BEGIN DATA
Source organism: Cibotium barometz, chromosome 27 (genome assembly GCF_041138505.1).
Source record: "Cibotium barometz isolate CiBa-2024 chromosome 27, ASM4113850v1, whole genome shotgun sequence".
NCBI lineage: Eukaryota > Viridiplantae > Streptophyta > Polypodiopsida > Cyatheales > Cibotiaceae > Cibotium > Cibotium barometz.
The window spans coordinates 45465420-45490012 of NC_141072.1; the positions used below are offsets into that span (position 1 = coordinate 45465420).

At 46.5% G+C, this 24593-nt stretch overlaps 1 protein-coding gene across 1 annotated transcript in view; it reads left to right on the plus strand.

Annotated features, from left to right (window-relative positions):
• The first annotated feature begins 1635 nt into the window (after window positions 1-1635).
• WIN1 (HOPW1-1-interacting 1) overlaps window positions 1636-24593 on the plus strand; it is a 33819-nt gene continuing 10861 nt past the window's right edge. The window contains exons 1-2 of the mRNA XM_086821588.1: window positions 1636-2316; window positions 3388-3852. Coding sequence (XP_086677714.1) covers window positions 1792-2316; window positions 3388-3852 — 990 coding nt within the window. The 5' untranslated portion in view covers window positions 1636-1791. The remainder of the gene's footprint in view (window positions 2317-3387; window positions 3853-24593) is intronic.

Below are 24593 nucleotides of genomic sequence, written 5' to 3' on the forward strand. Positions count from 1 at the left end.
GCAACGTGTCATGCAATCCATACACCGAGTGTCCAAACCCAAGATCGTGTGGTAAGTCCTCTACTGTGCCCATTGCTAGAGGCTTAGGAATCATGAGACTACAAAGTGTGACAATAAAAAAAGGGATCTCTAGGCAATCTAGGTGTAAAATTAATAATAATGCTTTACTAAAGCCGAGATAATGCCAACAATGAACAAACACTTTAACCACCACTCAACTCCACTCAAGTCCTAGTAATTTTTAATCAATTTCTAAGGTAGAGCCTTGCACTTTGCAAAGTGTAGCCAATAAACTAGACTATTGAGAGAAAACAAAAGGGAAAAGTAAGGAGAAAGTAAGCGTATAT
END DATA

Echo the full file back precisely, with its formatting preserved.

Source organism: Cibotium barometz, chromosome 27 (genome assembly GCF_041138505.1).
Source record: "Cibotium barometz isolate CiBa-2024 chromosome 27, ASM4113850v1, whole genome shotgun sequence".
NCBI lineage: Eukaryota > Viridiplantae > Streptophyta > Polypodiopsida > Cyatheales > Cibotiaceae > Cibotium > Cibotium barometz.
The window spans coordinates 45465420-45490012 of NC_141072.1; the positions used below are offsets into that span (position 1 = coordinate 45465420).

At 46.5% G+C, this 24593-nt stretch overlaps 1 protein-coding gene across 1 annotated transcript in view; it reads left to right on the plus strand.

Annotated features, from left to right (window-relative positions):
• The first annotated feature begins 1635 nt into the window (after window positions 1-1635).
• WIN1 (HOPW1-1-interacting 1) overlaps window positions 1636-24593 on the plus strand; it is a 33819-nt gene continuing 10861 nt past the window's right edge. The window contains exons 1-2 of the mRNA XM_086821588.1: window positions 1636-2316; window positions 3388-3852. Coding sequence (XP_086677714.1) covers window positions 1792-2316; window positions 3388-3852 — 990 coding nt within the window. The 5' untranslated portion in view covers window positions 1636-1791. The remainder of the gene's footprint in view (window positions 2317-3387; window positions 3853-24593) is intronic.

Below are 24593 nucleotides of genomic sequence, written 5' to 3' on the forward strand. Positions count from 1 at the left end.
GCAACGTGTCATGCAATCCATACACCGAGTGTCCAAACCCAAGATCGTGTGGTAAGTCCTCTACTGTGCCCATTGCTAGAGGCTTAGGAATCATGAGACTACAAAGTGTGACAATAAAAAAAGGGATCTCTAGGCAATCTAGGTGTAAAATTAATAATAATGCTTTACTAAAGCCGAGATAATGCCAACAATGAACAAACACTTTAACCACCACTCAACTCCACTCAAGTCCTAGTAATTTTTAATCAATTTCTAAGGTAGAGCCTTGCACTTTGCAAAGTGTAGCCAATAAACTAGACTATTGAGAGAAAACAAAAGGGAAAAGTAAGGAGAAAGTAAGCGTATAT